Oh, and stay tuned, I have a surprise where Koontz is concerned, but I can’t tell you about that just yet. It’s all very hush-hush over here, but I’m letting you in on the Q-T. (Shhhh…)


The Alice Network
Kate Quinn

I don’t know how this happened, but I completely missed Kate Quinn’s last novel. Spies. I love spies, especially reading about them. If you enjoyed Bletchley Circle or The Imitation Game, I have an inkling that this book is just your thing. Plus, it’s impossible for me to overlook a novel with a line like this one: 

A man with a Bentley has everything he needs, lass.
— Finn

The plot line woven over two time periods. The Alice Network actually refers to a network of spies- male and female- during the Great War. The 1915 story is told from the perspective of Eve Gardiner and is picked up once again, when unmarried, pregnant American Charlie St. Clair shows up hell bent on finding out what happened to her cousin Rose in post-WW2 London. I love when an author weaves two storylines together like that. 

And, since I’ve just discovered Anna Lee Huber, I have added another one of her series to my TBR:


This Side of Murder (Verity Kent #1)
Anna Lee Huber

As I’m writing my way through these novels, I’m starting to see a wee bit of a theme here. The Glass Ocean takes place partially in 1915 because, well, the Lusitania. Then there’s Kate Quinn’s The Alice Network which delves into the Secret Service in 1915 England. Now we come to the first Verity Kent murder mystery, and while it doesn’t take place in 1915, it does take place in 1919, revisiting Verity’s ultra-secret past when she worked for… wait for it… the Secret Service. Hmmm. I wonder if I have a type.

Verity Kent receives a letter that rekindles that pain of her husband’s loss by suggesting that her beloved Sidney may have been a traitor before his death. Verity can’t stand for such slander, not to the name of the man she loved. So, she delves into the past, spending time with the men who he fought beside and uncovering sordid secrets- including a potential murder- in the mean time. Intrigued? I know I am.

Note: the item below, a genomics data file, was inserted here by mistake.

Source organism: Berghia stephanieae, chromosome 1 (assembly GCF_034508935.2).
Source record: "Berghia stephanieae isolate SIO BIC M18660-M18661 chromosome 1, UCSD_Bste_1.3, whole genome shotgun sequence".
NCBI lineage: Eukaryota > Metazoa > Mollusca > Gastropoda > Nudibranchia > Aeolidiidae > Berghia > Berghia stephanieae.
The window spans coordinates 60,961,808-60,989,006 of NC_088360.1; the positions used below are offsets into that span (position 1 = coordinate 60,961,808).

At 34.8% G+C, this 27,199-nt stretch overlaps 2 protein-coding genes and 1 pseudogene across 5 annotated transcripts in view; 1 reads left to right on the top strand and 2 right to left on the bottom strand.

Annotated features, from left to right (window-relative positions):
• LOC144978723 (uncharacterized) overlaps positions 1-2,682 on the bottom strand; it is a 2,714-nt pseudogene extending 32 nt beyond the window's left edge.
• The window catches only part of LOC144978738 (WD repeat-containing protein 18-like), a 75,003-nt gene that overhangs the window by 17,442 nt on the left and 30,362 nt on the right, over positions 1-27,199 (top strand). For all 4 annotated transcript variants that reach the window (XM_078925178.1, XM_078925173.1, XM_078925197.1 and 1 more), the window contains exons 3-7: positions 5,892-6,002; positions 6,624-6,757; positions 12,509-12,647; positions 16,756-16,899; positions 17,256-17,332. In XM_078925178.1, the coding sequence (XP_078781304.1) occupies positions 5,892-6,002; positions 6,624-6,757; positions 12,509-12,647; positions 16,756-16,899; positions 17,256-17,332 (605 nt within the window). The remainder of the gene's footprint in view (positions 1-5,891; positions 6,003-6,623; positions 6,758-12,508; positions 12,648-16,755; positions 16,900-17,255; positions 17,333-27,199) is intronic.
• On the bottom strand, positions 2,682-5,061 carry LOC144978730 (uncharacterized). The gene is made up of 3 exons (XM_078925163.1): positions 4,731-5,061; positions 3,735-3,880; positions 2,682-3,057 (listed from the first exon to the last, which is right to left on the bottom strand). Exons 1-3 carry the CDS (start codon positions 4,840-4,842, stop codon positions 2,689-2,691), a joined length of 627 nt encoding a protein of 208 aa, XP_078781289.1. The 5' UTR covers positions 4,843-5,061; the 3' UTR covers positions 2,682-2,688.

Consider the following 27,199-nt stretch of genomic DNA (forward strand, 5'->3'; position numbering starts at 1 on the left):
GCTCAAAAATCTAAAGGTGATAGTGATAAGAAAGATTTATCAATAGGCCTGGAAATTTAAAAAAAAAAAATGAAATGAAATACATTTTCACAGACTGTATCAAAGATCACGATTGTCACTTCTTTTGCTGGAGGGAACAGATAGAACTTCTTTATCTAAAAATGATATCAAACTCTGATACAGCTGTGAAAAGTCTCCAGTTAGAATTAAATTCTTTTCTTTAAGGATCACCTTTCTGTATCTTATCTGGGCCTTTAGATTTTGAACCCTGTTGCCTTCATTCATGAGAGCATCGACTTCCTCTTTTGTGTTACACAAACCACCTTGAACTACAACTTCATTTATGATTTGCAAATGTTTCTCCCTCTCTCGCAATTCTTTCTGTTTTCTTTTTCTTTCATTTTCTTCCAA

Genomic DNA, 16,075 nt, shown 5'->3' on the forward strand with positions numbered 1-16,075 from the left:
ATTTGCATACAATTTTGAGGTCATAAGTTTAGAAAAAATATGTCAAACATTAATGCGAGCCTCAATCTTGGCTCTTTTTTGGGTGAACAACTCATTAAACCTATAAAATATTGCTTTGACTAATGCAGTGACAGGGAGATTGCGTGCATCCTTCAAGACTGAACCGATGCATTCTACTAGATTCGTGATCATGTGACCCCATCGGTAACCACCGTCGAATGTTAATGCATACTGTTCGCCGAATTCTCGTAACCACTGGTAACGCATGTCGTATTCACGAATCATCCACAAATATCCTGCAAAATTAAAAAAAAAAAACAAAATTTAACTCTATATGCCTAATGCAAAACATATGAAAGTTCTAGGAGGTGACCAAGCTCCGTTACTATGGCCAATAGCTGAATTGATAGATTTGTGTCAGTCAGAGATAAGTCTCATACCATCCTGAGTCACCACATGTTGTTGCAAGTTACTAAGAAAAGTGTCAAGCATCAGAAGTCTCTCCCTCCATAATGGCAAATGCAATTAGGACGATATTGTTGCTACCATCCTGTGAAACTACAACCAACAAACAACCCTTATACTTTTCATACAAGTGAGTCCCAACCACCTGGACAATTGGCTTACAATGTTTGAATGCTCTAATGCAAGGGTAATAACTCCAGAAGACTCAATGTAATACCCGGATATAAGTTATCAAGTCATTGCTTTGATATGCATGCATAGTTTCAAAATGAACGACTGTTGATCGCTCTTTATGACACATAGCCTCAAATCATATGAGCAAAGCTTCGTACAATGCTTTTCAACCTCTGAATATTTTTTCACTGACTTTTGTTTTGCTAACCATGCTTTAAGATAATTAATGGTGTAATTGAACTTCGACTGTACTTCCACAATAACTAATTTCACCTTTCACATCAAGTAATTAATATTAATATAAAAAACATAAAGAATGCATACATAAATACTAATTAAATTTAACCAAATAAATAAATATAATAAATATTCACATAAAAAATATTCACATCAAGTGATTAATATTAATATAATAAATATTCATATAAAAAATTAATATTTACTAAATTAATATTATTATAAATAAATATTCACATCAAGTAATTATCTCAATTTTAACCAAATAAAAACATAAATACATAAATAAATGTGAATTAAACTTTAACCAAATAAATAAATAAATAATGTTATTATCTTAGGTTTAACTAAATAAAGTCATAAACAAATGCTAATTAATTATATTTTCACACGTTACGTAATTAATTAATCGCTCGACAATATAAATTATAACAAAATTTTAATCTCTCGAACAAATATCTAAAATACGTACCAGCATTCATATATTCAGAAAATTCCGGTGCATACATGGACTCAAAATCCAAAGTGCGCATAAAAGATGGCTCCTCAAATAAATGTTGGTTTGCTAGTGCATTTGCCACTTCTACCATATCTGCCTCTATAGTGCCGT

The Almost Sisters
Joshilyn Jackson

I had the pleasure of hearing Joshilyn Jackson talk about this novel before it was published last year. I have not read anything by her yet, however, I so enjoyed her enumeration on this novel’s plot and how it came to be that I am making it a priority to read it before the clock strikes midnight on January 1st, 2019. 

Meet Leia, successful graphic novelist and, for all intents and purposes, the black sheep of her conventional, straight-laced Southern family. One night, at Comic-Con, Leia lets her leash out a bit, enjoying a little slap and tickle with Batman. However, their night of amour results in more than super memories; Leia returns to her home in Alabama pregnant. Grappling with how to tell her family she’s in the family way, and not only that, but that the child is biracial, her sister Rachel’s marriage implodes and she finds out that her grandmother has been hiding her decent into dementia. As if that’s not enough to deal with, in the course of sorting through her grandmother’s attic, she uncovers a secret so massive, it could shake her family’s, as well as all her own, beliefs to their very core. 

Really, I wish I had recorded Joshilyn’s spoken summary. It was hilarious, particularly the part when she asked, how do you tell your parents that the father of your baby is Batman? Doesn’t this sound like a fun read? 


Uneasy Lies the Crown
Tasha Alexander

At this point- 14 novels in- I pretty much pre-order Tasha Alexander’s next Lady Emily installment. While I haven’t adored each and every novel in her series, I did love her last one particularly: Death in St. Petersburg. It took place in Russia and revolved around the murder of a prima ballerina. Having spent so many years in ballet, it was a wonderful revisitation for me. That being said, I’m looking forward to seeing what Emily and Colin get up to in this new book out in October. 

What books are coming out that you’re looking forward to? Or maybe the book has come out already and you haven’t had a chance to read it yet? Let us know, dear readers. We always love recommendations here at Whiskers.